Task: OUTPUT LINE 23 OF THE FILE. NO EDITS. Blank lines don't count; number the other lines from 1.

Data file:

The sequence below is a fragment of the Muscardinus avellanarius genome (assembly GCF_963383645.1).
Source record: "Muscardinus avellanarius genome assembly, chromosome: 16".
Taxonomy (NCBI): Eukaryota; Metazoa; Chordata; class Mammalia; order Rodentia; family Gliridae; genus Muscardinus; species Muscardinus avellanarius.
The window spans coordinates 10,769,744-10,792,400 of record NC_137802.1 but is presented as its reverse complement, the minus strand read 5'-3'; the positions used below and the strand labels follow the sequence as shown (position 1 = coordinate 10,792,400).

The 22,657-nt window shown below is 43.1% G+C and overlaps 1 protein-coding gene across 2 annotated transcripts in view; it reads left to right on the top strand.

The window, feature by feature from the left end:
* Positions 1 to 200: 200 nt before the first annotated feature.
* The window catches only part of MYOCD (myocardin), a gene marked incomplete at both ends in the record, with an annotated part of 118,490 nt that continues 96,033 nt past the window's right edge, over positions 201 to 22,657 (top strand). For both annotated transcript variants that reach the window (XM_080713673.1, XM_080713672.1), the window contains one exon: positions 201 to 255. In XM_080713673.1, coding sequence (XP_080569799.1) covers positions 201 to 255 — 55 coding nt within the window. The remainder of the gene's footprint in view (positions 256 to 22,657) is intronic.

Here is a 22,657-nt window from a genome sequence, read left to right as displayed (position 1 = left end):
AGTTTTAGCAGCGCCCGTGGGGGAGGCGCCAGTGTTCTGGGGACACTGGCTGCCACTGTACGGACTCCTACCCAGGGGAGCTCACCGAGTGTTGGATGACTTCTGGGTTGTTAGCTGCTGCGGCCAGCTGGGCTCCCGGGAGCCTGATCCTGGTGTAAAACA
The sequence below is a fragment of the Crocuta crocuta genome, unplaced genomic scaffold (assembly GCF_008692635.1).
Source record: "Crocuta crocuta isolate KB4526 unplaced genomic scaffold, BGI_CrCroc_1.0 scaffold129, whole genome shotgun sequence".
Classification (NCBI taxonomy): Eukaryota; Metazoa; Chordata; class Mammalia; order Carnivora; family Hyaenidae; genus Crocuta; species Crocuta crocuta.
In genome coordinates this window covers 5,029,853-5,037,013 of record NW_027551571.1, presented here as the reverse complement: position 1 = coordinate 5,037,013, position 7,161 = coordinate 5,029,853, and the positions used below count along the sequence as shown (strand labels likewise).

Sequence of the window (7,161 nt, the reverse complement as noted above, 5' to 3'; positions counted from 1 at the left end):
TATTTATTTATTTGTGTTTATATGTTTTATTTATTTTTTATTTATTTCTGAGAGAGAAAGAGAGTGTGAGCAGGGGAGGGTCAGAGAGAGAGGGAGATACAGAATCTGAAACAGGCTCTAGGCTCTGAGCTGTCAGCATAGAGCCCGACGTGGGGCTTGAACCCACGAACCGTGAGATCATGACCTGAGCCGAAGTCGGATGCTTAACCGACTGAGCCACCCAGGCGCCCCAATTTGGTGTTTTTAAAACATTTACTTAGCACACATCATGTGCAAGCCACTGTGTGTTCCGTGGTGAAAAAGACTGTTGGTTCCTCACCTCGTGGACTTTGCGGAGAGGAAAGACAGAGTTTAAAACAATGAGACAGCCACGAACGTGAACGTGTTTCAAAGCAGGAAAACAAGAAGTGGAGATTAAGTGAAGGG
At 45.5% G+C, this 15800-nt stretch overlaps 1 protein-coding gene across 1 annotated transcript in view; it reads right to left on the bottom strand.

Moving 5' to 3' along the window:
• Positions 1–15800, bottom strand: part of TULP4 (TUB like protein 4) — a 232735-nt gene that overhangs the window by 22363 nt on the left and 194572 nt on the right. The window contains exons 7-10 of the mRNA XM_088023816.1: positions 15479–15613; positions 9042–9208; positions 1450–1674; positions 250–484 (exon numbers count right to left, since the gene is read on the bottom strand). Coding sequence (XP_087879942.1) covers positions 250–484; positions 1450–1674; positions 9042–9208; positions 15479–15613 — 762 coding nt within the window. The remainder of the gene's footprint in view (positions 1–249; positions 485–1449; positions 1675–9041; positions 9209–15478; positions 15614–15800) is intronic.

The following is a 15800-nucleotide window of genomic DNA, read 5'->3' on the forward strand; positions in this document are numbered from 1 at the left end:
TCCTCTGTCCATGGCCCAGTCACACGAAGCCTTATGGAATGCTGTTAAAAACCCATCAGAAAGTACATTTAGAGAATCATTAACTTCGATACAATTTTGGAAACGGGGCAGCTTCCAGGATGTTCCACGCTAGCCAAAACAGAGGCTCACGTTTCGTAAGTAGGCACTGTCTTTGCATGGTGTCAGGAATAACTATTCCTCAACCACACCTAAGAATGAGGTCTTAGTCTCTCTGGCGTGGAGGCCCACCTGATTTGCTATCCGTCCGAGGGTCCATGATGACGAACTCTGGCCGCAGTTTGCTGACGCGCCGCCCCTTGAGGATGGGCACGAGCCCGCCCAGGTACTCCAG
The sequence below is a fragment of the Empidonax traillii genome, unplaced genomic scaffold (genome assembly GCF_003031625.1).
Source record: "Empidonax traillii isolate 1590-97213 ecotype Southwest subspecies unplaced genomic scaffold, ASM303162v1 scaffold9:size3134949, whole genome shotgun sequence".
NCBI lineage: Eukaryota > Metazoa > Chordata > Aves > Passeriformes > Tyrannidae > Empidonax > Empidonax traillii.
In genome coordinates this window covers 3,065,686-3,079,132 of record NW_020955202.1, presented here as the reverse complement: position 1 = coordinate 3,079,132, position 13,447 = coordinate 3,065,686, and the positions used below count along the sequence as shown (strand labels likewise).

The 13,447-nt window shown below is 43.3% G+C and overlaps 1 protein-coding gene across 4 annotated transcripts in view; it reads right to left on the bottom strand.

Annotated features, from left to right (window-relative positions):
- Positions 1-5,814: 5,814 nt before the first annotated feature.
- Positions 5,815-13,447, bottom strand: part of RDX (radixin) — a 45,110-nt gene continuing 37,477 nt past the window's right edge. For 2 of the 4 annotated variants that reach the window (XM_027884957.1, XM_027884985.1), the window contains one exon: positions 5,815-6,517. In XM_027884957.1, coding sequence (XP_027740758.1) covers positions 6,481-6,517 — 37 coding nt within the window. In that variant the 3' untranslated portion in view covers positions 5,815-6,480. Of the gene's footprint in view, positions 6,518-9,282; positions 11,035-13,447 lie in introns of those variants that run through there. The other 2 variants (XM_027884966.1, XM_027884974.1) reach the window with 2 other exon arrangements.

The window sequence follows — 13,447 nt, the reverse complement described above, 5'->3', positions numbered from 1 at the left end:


Source record: "Empidonax traillii isolate 1590-97213 ecotype Southwest subspecies unplaced genomic scaffold, ASM303162v1 scaffold9:size3134949, whole genome shotgun sequence".